After last week’s blog on mental health, I feel on more secure ground writing about some of the ways Mr Pilgrim and I have tried to live more justly and what we are discovering.
Books: I’ve found a great alternative to Amazon: Better World Books – for every book that’s sold a percentage is given to literacy schemes and they’ll also donate a book to someone in need. They’re great for many reasons and I recommend looking at their website in more detail to discover more about their marvellousness! I’ve also used Eden for purchasing specifically Christian books.
Bags: My eyes opened to what I was throwing into the black bin (for landfill), I realised that as a family we use a lot of sandwich bags. I googled ‘reusable sandwich wrappers’ and found Re-Wrap-It – we have bought one with robots on for Small Boy to take to preschool and then I’ll use it when I return to work and he goes to nursery. They’re designed by Shona from Glasgow who writes:
‘Manufacture is predominantly done by the inmates at Kilmarnock Prison. I felt very strongly that as a “green” product they should be made locally not imported from overseas. The inmates learn a skill which hopefully helps with their rehabilitation and could lead to job opportunities in the future.’
Boxes: We had a fun family visit to Church Farm, a social enterprise near Stevenage. The farm runs a grocery box scheme and we ordered one of their vegetable boxes and a selection of organic meat. I loved walking around the farm and want to return to find out more about their farming practices, for instance I was fascinated to discover the chickens live in an orchard because the chickens are a natural insecticide!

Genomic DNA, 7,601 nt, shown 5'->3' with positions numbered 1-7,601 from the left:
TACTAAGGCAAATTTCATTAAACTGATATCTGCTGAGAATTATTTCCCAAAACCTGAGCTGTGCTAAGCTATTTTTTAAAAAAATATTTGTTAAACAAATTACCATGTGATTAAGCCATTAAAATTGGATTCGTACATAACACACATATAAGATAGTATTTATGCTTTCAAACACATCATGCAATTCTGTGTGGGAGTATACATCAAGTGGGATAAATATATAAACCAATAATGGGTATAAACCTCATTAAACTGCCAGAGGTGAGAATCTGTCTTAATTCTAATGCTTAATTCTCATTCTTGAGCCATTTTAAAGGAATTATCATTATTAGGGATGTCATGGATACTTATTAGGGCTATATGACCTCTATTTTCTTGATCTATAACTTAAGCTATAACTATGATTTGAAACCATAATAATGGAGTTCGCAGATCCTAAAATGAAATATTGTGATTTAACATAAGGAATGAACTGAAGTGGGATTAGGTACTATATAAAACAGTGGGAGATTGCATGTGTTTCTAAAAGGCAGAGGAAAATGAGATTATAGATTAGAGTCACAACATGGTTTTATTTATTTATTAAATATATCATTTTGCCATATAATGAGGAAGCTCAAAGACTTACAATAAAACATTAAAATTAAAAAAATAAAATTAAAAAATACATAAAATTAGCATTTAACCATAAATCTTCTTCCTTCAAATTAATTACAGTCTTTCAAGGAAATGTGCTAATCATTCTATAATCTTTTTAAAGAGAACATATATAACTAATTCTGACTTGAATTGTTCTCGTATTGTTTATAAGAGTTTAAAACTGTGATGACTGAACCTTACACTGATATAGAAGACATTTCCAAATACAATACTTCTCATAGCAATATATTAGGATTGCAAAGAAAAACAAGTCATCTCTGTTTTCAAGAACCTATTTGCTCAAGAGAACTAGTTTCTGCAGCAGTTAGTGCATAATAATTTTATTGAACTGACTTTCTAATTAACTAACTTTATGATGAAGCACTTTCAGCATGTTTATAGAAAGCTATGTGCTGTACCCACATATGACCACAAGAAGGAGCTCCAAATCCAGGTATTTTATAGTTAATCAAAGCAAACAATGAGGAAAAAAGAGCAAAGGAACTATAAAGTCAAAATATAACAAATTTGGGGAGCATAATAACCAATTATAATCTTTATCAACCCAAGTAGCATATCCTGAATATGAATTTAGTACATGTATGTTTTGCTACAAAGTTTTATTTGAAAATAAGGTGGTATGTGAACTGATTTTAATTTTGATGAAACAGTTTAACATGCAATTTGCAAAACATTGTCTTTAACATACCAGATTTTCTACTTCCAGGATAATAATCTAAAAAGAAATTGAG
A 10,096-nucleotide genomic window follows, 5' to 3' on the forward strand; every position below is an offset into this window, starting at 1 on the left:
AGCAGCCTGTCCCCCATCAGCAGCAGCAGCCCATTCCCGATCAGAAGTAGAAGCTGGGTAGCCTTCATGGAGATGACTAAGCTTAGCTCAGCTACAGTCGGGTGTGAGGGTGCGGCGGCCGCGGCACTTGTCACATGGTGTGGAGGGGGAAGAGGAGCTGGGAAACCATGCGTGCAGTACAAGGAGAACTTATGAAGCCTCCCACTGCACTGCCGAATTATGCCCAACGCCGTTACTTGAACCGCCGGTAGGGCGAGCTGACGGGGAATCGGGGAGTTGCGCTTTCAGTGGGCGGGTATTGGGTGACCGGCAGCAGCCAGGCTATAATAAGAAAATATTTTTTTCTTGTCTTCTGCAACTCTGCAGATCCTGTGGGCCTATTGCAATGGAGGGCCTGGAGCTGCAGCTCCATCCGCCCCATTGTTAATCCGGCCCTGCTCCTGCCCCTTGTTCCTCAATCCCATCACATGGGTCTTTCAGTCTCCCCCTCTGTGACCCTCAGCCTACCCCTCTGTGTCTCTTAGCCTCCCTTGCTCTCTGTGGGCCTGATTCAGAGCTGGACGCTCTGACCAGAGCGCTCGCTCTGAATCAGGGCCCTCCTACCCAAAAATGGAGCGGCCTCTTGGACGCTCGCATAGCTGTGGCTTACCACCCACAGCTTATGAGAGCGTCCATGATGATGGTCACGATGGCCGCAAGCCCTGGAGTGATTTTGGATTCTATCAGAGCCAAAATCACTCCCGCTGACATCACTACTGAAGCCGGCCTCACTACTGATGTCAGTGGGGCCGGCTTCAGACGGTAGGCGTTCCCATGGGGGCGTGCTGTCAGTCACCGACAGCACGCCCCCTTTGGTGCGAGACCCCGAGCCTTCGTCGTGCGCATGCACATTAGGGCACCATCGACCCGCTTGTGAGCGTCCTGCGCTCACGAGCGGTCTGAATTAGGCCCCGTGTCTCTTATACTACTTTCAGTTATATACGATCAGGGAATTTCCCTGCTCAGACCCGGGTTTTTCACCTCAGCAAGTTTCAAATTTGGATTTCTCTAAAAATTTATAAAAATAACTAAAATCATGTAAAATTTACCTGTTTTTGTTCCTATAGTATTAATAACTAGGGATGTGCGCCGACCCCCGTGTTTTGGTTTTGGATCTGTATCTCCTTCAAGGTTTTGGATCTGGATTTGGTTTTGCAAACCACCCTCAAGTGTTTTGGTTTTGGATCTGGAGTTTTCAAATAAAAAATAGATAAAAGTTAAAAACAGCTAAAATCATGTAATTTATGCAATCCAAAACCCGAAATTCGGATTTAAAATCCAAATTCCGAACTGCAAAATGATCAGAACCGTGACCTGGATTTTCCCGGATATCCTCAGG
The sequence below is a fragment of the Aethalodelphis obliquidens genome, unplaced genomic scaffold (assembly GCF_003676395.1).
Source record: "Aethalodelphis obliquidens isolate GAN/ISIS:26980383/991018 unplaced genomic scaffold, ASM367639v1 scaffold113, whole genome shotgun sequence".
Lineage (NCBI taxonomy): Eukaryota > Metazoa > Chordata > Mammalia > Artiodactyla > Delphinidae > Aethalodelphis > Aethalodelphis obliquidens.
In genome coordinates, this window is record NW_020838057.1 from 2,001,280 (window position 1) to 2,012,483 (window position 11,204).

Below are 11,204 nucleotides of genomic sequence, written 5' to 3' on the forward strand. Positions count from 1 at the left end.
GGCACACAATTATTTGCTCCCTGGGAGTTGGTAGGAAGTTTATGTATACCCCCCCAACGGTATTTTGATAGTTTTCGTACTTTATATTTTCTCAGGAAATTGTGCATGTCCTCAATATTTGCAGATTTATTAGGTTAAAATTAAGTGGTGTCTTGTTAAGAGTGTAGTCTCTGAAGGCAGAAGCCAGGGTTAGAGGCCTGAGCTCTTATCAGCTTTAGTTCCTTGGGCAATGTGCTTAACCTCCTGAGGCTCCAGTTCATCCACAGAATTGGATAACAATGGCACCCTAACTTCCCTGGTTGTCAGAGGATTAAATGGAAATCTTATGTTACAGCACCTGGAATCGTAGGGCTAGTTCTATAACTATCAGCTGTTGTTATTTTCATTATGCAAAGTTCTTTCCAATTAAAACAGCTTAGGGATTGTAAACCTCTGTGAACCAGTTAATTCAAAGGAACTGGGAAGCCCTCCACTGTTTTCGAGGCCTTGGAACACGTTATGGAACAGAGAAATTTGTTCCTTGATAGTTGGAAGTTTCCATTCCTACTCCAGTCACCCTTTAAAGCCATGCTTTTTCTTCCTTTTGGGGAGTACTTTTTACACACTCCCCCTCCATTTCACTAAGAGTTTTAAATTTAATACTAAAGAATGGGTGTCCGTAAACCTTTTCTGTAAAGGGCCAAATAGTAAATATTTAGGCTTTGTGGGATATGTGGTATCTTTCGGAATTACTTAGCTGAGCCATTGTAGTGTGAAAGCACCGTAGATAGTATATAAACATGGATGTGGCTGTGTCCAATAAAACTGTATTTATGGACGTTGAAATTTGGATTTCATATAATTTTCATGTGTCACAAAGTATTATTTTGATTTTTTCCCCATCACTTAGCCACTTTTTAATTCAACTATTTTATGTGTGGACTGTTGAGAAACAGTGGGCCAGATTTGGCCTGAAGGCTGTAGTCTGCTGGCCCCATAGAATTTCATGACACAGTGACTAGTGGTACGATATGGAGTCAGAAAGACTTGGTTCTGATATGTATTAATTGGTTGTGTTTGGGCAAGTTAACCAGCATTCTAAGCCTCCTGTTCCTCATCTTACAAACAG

I’m so impressed and grateful that Mr Pilgrim is willing and enthusiastic about eating less meat. We’ve found that meals have become more of an event – a time to talk and share about our days. Our cooking has become more creative and we’re appreciating food and time together in a new way. Mr Pilgrim, Small Boy and I made a beetroot cake with our veggie box beetroot and I’m enjoying more healthy and interesting lunches. The tomatoes smell like the ones I ate in childhood grown by my grandad in his greenhouse. One disappointment was the unappetising lentil and spinach curry I cooked – I should have paid more attention when the author of the cookbook herself stated that it wasn’t very good!
Supply chains: The more I read about how to shop ethically, the more I value the importance of the supply chain. One of my favourite ever academic modules was a qualitative research course I took with Dr Ian Cook (a radical geographer) then at the University of Birmingham – a course which changed the way I looked at the world. His PhD was on the journey of a papaya and the difficulties he had in writing about the supply chain of this particular fruit. He has a short article about this in the first edition of the Journal of Consumer Ethics and has set up Follow The Things – a non-academic website looking at commodity chains.
Starting 26 June, Ian Cook is leading a free online course with Future Learn called ‘Who made my clothes?’ which I’ve signed up to do.
Next time: I still have to write about my beautiful organic cotton hoodie, tuna, my new washing up liquid and laundry detergent, and my unease at being ‘a consumer’ (I think I need to consume less but how and what?), the power of small changes, and how so much of living justly seems to depend on privilege, wealth and time.